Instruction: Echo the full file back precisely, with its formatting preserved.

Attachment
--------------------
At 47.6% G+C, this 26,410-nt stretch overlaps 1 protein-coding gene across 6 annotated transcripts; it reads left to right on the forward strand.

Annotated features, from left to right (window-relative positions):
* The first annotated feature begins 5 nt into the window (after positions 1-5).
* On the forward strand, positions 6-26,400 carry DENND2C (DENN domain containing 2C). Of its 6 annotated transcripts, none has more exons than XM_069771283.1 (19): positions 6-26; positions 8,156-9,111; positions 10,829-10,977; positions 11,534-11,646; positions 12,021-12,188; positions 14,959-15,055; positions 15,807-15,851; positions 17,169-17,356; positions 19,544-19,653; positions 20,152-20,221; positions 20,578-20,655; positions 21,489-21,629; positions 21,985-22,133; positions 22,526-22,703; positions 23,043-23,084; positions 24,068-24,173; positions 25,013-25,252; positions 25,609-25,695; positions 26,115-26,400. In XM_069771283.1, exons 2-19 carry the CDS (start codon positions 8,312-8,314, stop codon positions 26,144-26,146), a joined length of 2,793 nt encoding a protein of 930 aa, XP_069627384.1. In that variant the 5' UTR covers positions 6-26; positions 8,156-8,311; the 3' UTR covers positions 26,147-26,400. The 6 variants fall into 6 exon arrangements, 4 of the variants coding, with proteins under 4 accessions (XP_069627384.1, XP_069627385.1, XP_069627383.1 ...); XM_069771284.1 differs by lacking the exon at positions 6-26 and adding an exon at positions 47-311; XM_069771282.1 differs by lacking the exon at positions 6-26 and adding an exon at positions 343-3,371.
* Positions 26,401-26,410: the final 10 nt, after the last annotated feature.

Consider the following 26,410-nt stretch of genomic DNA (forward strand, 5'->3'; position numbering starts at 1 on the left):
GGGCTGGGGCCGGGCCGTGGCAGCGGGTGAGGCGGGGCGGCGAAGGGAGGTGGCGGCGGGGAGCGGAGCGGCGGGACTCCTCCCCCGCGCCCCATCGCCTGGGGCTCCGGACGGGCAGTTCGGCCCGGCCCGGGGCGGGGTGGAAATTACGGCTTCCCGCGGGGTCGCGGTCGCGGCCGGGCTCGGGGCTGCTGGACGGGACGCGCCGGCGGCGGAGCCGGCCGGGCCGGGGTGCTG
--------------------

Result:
At 47.6% G+C, this 26,410-nt stretch overlaps 1 protein-coding gene across 6 annotated transcripts; it reads left to right on the forward strand.

Annotated features, from left to right (window-relative positions):
* The first annotated feature begins 5 nt into the window (after positions 1-5).
* On the forward strand, positions 6-26,400 carry DENND2C (DENN domain containing 2C). Of its 6 annotated transcripts, none has more exons than XM_069771283.1 (19): positions 6-26; positions 8,156-9,111; positions 10,829-10,977; positions 11,534-11,646; positions 12,021-12,188; positions 14,959-15,055; positions 15,807-15,851; positions 17,169-17,356; positions 19,544-19,653; positions 20,152-20,221; positions 20,578-20,655; positions 21,489-21,629; positions 21,985-22,133; positions 22,526-22,703; positions 23,043-23,084; positions 24,068-24,173; positions 25,013-25,252; positions 25,609-25,695; positions 26,115-26,400. In XM_069771283.1, exons 2-19 carry the CDS (start codon positions 8,312-8,314, stop codon positions 26,144-26,146), a joined length of 2,793 nt encoding a protein of 930 aa, XP_069627384.1. In that variant the 5' UTR covers positions 6-26; positions 8,156-8,311; the 3' UTR covers positions 26,147-26,400. The 6 variants fall into 6 exon arrangements, 4 of the variants coding, with proteins under 4 accessions (XP_069627384.1, XP_069627385.1, XP_069627383.1 ...); XM_069771284.1 differs by lacking the exon at positions 6-26 and adding an exon at positions 47-311; XM_069771282.1 differs by lacking the exon at positions 6-26 and adding an exon at positions 343-3,371.
* Positions 26,401-26,410: the final 10 nt, after the last annotated feature.

Consider the following 26,410-nt stretch of genomic DNA (forward strand, 5'->3'; position numbering starts at 1 on the left):
GGGCTGGGGCCGGGCCGTGGCAGCGGGTGAGGCGGGGCGGCGAAGGGAGGTGGCGGCGGGGAGCGGAGCGGCGGGACTCCTCCCCCGCGCCCCATCGCCTGGGGCTCCGGACGGGCAGTTCGGCCCGGCCCGGGGCGGGGTGGAAATTACGGCTTCCCGCGGGGTCGCGGTCGCGGCCGGGCTCGGGGCTGCTGGACGGGACGCGCCGGCGGCGGAGCCGGCCGGGCCGGGGTGCTG